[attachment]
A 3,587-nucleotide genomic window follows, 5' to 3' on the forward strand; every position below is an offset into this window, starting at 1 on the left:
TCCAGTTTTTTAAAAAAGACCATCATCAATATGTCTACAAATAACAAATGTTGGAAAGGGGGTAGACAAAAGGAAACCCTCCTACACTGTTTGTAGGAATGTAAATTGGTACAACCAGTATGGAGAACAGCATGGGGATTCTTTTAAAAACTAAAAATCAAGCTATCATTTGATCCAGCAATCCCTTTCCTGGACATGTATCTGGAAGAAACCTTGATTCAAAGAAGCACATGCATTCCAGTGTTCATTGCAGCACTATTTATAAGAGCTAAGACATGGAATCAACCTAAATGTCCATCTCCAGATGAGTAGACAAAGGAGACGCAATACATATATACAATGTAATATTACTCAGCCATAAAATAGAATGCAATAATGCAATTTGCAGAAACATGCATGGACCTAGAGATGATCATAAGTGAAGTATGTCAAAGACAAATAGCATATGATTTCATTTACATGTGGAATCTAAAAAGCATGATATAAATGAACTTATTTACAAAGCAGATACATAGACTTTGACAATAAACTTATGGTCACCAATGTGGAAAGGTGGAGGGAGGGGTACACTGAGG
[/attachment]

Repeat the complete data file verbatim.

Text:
A 3,587-nucleotide genomic window follows, 5' to 3' on the forward strand; every position below is an offset into this window, starting at 1 on the left:
TCCAGTTTTTTAAAAAAGACCATCATCAATATGTCTACAAATAACAAATGTTGGAAAGGGGGTAGACAAAAGGAAACCCTCCTACACTGTTTGTAGGAATGTAAATTGGTACAACCAGTATGGAGAACAGCATGGGGATTCTTTTAAAAACTAAAAATCAAGCTATCATTTGATCCAGCAATCCCTTTCCTGGACATGTATCTGGAAGAAACCTTGATTCAAAGAAGCACATGCATTCCAGTGTTCATTGCAGCACTATTTATAAGAGCTAAGACATGGAATCAACCTAAATGTCCATCTCCAGATGAGTAGACAAAGGAGACGCAATACATATATACAATGTAATATTACTCAGCCATAAAATAGAATGCAATAATGCAATTTGCAGAAACATGCATGGACCTAGAGATGATCATAAGTGAAGTATGTCAAAGACAAATAGCATATGATTTCATTTACATGTGGAATCTAAAAAGCATGATATAAATGAACTTATTTACAAAGCAGATACATAGACTTTGACAATAAACTTATGGTCACCAATGTGGAAAGGTGGAGGGAGGGGTACACTGAGG